the U.S. Military. Some of the projects he is working on are military applications.” Rossmo said the research has brought in most of the funding in the department. “Thurman thought this stuff had value. From the university’s prospective, we have been able to turn this line of research into something — like more than $3 million worth of funding,” Rossmo said. Pete Blair, assistant professor in the department of criminal justice, has worked with Rossmo for two years. Blair said the recognition gained within the department is substantial. “It helps to give us some name recognition,” Blair said. “He is well respected within our field and that adds to the way people see us.” Blair said Rossmo’s form of work differentiates from other profilers in his math skills. “Obviously, something like what Dr. Rossmo does is something more like the traditional form of math, because he is looking to apply mathematical constructs to how far people travel. So I would probably argue his work is more mathematical,” Blair said. Jennifer Carreon, graduate research assistant in the criminal justice department, has aided Rossmo for almost a year and is responsible for a “number of duties on separate grants,” including working with him on his software. “By inputting certain crimes into this software, we are able to predict the possibility of future locations being victimized by a criminal based on a percentage basis (called the hit score percentage),” Carreon said. Rossmo said his field will continue to grow and hopefully provide answers for investigations.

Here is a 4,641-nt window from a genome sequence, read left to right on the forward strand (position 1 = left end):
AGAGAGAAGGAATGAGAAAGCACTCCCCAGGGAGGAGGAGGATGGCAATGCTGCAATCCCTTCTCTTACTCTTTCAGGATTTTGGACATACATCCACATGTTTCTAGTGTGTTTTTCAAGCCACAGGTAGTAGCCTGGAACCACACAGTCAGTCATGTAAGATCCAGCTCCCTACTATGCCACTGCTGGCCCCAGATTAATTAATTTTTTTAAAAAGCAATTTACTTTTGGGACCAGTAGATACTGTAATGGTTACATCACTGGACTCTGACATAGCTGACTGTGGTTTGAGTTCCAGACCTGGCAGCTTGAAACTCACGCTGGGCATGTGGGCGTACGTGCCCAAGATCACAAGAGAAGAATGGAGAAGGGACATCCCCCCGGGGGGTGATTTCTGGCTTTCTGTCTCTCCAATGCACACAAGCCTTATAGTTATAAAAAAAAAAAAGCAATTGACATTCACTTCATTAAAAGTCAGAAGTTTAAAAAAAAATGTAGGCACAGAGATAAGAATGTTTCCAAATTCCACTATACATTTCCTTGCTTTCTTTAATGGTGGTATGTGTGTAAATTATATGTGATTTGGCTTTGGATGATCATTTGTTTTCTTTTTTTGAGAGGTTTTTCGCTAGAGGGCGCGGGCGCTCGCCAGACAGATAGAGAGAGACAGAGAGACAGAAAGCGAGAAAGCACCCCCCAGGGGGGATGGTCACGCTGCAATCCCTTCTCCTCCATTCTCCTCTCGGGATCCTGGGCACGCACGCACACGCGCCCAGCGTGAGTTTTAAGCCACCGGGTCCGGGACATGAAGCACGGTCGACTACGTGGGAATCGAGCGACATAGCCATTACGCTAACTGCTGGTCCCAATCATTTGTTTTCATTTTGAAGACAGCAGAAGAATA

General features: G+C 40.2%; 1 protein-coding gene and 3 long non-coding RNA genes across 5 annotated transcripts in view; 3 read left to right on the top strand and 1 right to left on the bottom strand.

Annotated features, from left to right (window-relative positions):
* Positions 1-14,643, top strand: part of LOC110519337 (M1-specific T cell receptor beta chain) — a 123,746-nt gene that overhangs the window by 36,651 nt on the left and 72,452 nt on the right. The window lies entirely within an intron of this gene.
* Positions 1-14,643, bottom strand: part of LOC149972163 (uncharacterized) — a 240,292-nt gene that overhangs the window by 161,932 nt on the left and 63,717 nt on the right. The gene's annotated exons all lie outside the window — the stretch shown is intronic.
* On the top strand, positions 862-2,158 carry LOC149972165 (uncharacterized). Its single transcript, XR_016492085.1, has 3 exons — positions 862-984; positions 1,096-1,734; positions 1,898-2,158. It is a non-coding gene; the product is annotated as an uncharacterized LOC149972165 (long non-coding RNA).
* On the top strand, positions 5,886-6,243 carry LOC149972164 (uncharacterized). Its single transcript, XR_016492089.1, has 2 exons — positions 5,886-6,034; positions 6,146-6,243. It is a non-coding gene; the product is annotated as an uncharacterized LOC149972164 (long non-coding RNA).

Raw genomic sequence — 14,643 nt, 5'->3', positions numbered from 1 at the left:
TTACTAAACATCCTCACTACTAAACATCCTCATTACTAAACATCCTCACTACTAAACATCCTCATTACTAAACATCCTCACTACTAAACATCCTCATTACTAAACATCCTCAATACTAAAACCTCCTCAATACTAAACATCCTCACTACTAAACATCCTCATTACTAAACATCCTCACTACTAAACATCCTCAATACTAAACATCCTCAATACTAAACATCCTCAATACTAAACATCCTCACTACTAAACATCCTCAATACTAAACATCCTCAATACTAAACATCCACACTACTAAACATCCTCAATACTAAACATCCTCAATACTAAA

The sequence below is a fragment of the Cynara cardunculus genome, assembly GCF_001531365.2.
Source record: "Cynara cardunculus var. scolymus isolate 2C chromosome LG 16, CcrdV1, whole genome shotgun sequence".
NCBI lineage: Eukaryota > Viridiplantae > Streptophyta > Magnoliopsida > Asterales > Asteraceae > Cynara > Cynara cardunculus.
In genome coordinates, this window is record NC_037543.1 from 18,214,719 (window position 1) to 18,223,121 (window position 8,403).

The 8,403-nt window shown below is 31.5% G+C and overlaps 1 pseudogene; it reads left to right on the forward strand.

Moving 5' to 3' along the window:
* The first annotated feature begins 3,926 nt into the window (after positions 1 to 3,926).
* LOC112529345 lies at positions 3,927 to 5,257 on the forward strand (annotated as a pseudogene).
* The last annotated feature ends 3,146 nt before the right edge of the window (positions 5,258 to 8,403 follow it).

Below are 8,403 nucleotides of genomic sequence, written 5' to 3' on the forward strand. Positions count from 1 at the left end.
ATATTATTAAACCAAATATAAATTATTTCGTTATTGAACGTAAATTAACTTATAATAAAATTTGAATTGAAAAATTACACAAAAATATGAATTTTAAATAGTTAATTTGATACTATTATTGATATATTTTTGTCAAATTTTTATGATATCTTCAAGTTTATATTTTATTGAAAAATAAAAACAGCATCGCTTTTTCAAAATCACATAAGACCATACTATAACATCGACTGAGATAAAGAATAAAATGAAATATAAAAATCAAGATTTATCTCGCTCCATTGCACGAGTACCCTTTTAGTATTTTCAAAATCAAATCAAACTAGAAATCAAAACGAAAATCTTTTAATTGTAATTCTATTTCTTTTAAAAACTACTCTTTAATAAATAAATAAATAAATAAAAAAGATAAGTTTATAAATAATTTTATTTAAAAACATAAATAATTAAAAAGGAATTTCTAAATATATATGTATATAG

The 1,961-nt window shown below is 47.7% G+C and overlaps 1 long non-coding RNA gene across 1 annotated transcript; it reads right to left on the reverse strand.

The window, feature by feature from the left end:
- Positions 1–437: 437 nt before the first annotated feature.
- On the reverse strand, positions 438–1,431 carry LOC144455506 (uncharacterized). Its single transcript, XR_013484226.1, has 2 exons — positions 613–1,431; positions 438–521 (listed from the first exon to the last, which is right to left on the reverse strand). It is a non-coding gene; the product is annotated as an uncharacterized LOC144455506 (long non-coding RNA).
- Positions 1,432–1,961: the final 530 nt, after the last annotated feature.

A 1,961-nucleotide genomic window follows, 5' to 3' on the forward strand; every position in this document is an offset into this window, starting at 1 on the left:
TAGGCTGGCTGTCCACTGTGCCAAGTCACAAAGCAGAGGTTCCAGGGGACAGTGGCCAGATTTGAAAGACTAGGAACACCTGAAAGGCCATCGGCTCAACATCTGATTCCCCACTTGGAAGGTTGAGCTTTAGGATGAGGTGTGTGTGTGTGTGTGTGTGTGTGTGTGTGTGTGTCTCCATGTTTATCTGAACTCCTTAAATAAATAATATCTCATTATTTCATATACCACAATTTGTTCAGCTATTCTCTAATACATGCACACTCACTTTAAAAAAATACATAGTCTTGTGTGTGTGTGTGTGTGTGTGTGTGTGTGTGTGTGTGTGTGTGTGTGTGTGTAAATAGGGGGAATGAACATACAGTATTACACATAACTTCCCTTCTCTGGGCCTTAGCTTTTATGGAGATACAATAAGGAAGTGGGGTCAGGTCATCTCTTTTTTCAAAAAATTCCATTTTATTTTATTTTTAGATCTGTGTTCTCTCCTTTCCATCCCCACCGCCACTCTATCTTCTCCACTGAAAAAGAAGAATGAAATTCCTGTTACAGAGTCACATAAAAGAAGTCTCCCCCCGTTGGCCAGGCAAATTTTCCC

they decided to give up the same amount, and they actually reduced the requirements for us to get the scholarship,” Pope said. “So instead of taking 15 hours a semester, now we have to take 30 hours a year, and they don’t require us to do community service, even though most of us still do.” The honors program housed 1,013 students with more than half being continuing students from 2008. Galloway said this represents the growth of students despite the Mitte foundations removal. “Over the past few years, we have been growing rapidly,” Galloway said. “We have also been increasing the number of students taking classes. It has

“It is a pretty big deal to make microchipping mandatory,” Jempty said. “It is a lot to ask of the residents of San Marcos.” Stratemann said the board is waiting for direction from the City Council. “I’ll do whatever is requested to do by the council,” Stratemann said. “We made our rec-